The Beginner’s Guide to Building Design Teams

Published March 13, 2014 by Jane Portman

If you have tons of venture funding and don’t particularly care about outrageous design costs, stop reading now. Just go hire one stellar designer and he’ll do all the work for you.

But if you’re here for long-term results, you probably care about building an efficient team that’s worth the investment. Listen on.

I recently talked to my friend Iain about hiring designers.

What did he say?

The last person I worked with was a total disaster. She did okay work, but boy was it an uphill battle dealing with her and everything became SO EXPENSIVE (even though her hourly rate seemed quite competitive).

And these are the words of a seasoned business owner who’s “been there and done that” with so many designers! With all his experience, finding the right people is still a challenge.

We all are fighting an eternal battle between quality, speed and cost. You, the business owner, have to be as wise as Solomon to judge between these parameters.

Build a system

Here’s a thing. There is no linear solution. You’ve got to build a system to make it work. This way unique (think expensive) qualities of top members get distributed to the rest of the team.

Seth Godin argues against any exploitation systems that streamline and unify the working process. Seth says that modern economy is based on unique human personality and any system works against that.

I agree that top-level business is all about human relationships and personality. But there is a limit to what a single person can do. For scalable results we need to exploit the “mass-market” workforce which isn’t always unique and talented.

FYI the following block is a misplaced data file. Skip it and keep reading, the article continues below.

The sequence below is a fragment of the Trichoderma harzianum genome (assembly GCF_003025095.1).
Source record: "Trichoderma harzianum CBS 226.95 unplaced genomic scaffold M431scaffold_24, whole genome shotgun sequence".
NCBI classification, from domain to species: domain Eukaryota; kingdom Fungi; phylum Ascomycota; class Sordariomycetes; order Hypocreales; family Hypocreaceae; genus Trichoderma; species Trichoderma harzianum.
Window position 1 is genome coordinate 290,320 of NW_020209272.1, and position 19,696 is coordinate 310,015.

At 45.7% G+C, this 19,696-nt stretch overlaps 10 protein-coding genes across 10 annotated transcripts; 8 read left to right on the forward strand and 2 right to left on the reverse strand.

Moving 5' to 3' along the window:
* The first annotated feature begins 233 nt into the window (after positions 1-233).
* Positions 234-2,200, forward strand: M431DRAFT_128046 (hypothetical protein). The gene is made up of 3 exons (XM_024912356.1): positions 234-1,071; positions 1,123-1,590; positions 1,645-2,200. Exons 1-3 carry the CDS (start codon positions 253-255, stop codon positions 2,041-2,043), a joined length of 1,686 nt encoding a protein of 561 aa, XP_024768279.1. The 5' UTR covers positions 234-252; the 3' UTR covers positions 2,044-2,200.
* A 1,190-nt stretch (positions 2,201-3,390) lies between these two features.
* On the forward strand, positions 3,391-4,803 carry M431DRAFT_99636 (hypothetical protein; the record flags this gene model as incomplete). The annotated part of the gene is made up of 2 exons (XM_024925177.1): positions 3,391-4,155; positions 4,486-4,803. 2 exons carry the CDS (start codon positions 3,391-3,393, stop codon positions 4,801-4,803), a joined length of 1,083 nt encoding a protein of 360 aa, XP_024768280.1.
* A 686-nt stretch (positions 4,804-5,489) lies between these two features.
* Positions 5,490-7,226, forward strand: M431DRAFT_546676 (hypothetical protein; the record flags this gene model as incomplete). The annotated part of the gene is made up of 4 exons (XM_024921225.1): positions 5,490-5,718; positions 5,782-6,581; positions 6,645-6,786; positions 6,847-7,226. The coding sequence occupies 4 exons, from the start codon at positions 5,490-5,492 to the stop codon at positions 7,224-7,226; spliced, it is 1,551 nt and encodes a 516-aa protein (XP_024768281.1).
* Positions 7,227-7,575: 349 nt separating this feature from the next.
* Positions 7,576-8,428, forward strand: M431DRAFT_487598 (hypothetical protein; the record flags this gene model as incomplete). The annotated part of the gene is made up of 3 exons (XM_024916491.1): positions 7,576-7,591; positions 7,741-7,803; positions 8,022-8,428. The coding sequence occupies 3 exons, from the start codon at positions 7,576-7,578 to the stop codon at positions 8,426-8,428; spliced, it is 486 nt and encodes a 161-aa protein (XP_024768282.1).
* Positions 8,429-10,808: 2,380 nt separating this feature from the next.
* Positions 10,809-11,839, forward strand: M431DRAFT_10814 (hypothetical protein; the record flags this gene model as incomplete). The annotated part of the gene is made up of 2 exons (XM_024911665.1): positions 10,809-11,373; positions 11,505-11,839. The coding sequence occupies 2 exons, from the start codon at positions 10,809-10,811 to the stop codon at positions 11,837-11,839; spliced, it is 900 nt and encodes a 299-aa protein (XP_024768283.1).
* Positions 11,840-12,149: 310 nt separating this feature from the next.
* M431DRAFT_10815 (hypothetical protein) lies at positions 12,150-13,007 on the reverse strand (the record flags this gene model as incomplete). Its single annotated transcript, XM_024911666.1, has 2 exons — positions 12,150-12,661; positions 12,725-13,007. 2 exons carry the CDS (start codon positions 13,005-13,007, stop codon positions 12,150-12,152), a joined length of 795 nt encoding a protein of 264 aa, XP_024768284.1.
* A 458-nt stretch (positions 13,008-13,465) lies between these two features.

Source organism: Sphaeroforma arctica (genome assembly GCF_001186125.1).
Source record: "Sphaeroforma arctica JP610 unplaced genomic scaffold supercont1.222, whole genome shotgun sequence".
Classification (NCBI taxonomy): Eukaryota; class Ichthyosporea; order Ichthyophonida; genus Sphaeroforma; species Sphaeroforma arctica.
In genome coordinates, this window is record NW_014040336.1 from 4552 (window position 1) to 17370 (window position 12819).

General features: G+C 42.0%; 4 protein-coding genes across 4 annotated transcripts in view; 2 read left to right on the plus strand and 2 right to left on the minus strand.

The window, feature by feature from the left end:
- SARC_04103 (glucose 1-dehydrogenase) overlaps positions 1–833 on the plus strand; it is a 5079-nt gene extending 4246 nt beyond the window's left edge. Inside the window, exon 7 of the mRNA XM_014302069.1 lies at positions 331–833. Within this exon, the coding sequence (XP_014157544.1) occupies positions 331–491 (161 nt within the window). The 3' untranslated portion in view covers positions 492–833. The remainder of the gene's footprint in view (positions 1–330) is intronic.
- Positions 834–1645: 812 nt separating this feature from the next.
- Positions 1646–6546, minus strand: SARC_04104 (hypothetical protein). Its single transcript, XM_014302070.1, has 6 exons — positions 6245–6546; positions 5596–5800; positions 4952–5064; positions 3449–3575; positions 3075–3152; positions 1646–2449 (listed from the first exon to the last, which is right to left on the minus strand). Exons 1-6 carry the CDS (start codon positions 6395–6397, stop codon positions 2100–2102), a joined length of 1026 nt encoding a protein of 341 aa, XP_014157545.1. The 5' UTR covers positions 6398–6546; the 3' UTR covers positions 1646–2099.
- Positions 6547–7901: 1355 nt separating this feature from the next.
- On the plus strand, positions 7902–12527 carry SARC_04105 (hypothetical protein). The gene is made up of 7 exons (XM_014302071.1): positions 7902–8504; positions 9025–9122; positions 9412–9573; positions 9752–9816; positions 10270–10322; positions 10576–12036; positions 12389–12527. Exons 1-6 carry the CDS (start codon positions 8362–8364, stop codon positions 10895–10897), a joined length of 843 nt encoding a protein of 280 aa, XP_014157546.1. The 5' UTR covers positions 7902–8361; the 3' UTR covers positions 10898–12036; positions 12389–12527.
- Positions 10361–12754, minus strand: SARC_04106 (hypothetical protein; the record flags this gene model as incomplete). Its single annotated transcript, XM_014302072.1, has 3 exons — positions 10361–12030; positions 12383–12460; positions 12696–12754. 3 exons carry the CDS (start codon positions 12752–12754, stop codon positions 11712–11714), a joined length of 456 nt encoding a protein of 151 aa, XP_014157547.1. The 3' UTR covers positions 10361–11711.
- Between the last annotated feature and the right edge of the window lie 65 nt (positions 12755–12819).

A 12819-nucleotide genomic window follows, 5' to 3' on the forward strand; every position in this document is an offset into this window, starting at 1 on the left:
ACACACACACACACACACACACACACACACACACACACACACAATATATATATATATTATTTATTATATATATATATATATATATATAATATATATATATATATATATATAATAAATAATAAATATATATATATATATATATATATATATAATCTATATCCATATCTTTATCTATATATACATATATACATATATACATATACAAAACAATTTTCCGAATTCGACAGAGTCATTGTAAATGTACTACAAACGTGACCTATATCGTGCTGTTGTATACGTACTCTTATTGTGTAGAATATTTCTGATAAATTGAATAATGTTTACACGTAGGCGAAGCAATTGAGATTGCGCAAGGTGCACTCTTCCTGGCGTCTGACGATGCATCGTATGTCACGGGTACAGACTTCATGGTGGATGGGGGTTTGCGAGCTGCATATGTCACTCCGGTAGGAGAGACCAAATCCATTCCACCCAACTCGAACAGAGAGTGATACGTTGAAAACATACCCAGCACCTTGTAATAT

Here I’ll talk about organizing designers, but you can easily apply most of the principles to all kinds of teams: developers, copywriters, etc.

The micro-team

Simple and efficient, a micro-team is a combination of one good senior designer who’s doing the main part of the job, and one supporting junior (technical) designer who handles everyday needs.

One designer, no matter how stellar, is rarely enough. There is always a number of mundane design jobs that you should delegate to someone else: think exporting assets, preparing content, etc.

Not only is it expensive to export buttons for $100/hr, but top-level professionals won’t enjoy this either. The last thing you need is accumulating aggravation and unhappiness.

Moreover, senior designers usually come with the “perk” of limited availability. To keep your business stable, you should have another (less stellar) person available 24/7 for urgent needs.

The scalable team

If you decide to scale, you probably won’t be able to find a whole lot of great senior designers. Or if you do (lucky you!), they might easily slip into a conflict, unable to decide who’s giving orders to whom.

Here’s the trick. You can get away with a few mid-level designers. It’s not a problem if they cannot solve challenging tasks. The main criteria is their responsibility and willingness to learn, rather than a decade of experience and dramatic talent.

How can you work around that?

You’ll need someone to guide them and to perform the most critical tasks. This person is a lead designer, or a creative director. It should be a person with years of problem-solving experience, who knows the design process inside out.

A creative director can tackle the most important tasks himself and smartly distribute the rest of them among the team. For each problem, the key becomes finding a versatile design solution, and then providing good instructions of how to employ it.

Frameworks and templates

Avoid creative challenges in your workflow. You should try and replace them with more transparent everyday tasks that require less “talent.”

For this, I highly recommend building in-house frameworks and templates. They should fit typical client needs and be easy to customize. This way junior designers can build new projects quickly, on a semi-automated basis, without picking the brain of top-level executives.